Lutris is a great option for people who want to play any games on Linux. It has an amazing collection of different supported platforms, and it allows you to play anything from Windows games, to native Linux all the way to Nintendo 3DS and PS2 games.

It also connects to popular stores and allows you to download games from your library directly. I’ve used it to run the Epic Games Store, a few Humble Bundle games and even a few of my Steam games. It’s worked really well too, as there is a dedicated install script for each game or program, meaning that it will always be fairly well optimised out of the box. You can have a look to see how well Lutris supports your games over on

🎮 How to install Lutris

You’ll be glad to know the installing Lutris is a simple process.

If you’re on Ubuntu, Linux Mint, PopOS or any other Ubuntu based distro, then the following commands should work for you:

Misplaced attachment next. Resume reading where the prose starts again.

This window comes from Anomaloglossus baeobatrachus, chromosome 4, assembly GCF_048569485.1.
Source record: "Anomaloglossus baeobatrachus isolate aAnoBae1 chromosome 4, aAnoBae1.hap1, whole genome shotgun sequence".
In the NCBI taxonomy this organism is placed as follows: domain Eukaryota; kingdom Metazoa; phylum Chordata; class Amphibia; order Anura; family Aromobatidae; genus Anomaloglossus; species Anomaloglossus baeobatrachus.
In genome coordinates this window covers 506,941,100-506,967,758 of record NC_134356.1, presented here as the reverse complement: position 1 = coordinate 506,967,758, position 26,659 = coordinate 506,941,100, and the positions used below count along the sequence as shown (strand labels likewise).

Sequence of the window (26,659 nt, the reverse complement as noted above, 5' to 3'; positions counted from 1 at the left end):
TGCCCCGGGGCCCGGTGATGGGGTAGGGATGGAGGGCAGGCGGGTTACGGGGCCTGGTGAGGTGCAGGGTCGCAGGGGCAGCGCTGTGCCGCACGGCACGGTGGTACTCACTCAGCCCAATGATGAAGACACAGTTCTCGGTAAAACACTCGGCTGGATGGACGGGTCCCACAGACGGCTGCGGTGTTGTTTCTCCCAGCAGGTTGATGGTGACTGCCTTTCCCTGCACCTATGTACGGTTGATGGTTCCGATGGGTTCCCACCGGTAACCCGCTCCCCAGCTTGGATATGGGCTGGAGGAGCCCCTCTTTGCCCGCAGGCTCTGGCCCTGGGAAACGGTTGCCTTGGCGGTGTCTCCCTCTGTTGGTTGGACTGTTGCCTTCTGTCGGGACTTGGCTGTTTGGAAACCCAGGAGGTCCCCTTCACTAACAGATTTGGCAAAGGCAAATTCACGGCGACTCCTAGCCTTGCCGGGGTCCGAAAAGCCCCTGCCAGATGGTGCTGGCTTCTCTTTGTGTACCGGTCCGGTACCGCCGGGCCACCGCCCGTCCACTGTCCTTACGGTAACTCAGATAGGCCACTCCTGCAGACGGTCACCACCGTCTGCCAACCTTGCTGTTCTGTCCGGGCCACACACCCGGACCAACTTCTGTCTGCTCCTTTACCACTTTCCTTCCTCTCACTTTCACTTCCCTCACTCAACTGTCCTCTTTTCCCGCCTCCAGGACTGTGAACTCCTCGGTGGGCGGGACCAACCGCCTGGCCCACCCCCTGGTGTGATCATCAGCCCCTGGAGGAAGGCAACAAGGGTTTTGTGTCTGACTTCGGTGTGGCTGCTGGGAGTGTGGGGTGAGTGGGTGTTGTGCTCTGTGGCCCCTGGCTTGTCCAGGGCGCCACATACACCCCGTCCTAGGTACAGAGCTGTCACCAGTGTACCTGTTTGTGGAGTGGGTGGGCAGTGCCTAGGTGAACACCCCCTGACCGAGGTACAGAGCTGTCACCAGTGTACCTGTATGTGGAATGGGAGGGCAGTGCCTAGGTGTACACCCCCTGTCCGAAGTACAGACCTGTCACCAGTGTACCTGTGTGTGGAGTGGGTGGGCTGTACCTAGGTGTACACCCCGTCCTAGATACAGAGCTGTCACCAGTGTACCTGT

sudo add-apt-repository ppa:lutris-team/lutris
sudo apt update
sudo apt install lutris

If you’re using Arch Linux or Manjaro, you can use:

sudo pacman -S lutris

And if you’d rather compile it yourself, you can check out their GitHub repository.

⚓ Getting it setup

Once you’ve got Lutris installed, you should be able to find it in your applications menu, or by running the lutris terminal command. You’ll be greeted with a friendly user interface, which will somewhat resemble this.

If you go to the Lutris tab on the left hand side, and then select Community Installers, you’ll be able to search for pretty much any game you want, and install it from a supported store. Also, if you want to link a GOG, Humble Bundle, or Steam account, then you can do that directly in the GUI by heading over to their respective tabs. I found that Steam automatically linked as I had the native client installed.

You can add non-Lutris games by clicking on the plus button in the top left hand corner of your screen. If you want to access these settings for other games, then you can right click on the game within Lutris, and choose Configure.